In organic semiconductors, the spin of the excited-state can vary from S=0 to S=2. This spin quantum number determines the electronic and photonic properties of the excited-states and device operation. The ability to manipulate or control spin is an important goal in organic semiconductor technology with applications in spintronics, solar cells and light-emitting devices.
Our recent work suggests that placing an organic semiconductor between a pair of closely spaced mirrors (i.e. in a microcavity) in the strong light-matter coupling regime side-steps the spin selection rules, allowing polariton emission from a reservoir of high-spin states. This surprising result has important consequences and demands further study.
In this project you will make organic semiconductor microcavities and study their polariton emission as a function of magnetic field to understand how strong light-matter coupling affects the spin selection rules. You will use time-resolved and temperature-dependent emission spectroscopy to uncover the role of spin in organic polaritonics.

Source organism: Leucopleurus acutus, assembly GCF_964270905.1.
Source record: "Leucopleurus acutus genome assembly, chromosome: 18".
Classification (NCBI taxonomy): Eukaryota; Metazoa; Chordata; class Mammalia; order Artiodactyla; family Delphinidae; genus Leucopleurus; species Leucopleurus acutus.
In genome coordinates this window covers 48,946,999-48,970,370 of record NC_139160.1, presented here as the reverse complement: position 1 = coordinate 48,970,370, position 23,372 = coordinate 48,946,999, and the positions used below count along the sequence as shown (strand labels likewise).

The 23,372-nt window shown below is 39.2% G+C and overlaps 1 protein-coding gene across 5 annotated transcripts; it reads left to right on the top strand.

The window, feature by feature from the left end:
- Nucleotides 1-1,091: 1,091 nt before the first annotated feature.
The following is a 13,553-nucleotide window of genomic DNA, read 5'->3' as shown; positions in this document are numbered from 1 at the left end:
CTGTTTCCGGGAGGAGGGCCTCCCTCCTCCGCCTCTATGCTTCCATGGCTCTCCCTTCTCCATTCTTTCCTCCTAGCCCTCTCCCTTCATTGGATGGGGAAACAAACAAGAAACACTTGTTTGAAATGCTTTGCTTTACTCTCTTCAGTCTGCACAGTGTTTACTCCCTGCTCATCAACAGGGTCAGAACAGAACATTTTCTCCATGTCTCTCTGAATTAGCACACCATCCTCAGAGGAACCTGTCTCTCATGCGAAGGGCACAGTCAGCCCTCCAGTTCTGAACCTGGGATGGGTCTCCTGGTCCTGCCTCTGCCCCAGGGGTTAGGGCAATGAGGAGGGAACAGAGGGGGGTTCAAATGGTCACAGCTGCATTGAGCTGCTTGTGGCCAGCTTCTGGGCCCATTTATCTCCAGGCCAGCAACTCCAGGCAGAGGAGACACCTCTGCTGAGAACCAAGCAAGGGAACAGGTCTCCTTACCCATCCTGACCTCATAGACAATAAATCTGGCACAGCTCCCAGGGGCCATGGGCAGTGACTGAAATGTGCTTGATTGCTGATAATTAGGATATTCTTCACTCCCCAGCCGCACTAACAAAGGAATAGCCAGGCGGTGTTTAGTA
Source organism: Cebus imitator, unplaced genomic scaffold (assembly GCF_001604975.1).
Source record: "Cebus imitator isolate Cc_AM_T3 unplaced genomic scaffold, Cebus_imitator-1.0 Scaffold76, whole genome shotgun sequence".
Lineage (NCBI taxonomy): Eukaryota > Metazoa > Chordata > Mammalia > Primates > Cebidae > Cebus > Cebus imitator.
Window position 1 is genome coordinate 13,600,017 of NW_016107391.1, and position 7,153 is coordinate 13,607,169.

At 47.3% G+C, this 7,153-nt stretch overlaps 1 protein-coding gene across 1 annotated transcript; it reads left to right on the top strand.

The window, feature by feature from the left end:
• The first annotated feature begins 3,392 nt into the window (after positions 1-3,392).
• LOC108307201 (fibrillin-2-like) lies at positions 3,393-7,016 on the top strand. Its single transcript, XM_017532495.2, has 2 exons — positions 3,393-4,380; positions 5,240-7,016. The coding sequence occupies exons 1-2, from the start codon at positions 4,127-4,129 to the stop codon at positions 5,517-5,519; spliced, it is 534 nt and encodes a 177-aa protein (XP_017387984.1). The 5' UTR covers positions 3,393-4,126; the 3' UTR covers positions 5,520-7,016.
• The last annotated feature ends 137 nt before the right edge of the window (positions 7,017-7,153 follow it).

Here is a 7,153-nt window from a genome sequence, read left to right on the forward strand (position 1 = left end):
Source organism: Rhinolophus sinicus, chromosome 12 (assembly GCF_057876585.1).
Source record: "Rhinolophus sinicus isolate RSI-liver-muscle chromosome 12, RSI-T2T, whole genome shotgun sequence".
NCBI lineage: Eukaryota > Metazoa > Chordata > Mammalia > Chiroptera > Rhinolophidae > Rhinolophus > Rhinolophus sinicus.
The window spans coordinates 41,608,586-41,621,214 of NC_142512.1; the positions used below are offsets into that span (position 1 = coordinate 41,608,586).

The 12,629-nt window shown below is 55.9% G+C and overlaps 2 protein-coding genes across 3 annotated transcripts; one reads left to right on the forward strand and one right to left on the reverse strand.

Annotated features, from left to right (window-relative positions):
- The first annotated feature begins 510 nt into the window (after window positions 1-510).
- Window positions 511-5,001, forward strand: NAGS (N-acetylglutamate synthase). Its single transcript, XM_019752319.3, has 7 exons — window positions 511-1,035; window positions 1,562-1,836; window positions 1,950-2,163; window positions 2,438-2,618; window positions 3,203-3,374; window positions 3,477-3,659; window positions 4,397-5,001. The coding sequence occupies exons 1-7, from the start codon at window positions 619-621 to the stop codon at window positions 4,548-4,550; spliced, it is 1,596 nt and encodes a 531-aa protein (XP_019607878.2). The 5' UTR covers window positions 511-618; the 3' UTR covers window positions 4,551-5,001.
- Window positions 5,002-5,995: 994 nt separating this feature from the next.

Science Graduate School: As a PhD student in one of the science departments at the University of Sheffield, you’ll be part of the Science Graduate School – a community of postgraduate researchers working across biology, chemistry, physics, mathematics and psychology. You’ll get access to training opportunities designed to support your career development by helping you gain professional skills that are essential in all areas of science. You’ll be able to learn how to recognise good research and research behaviour, improve your communication abilities and experience technologies that are used in academia, industry and many related careers. Visit http://www.sheffield.ac.uk/sgs to learn more.
If you submit your application after the 31 March 2019, you will be considered for any remaining funding, but please note all of our funding may be allocated in the first round.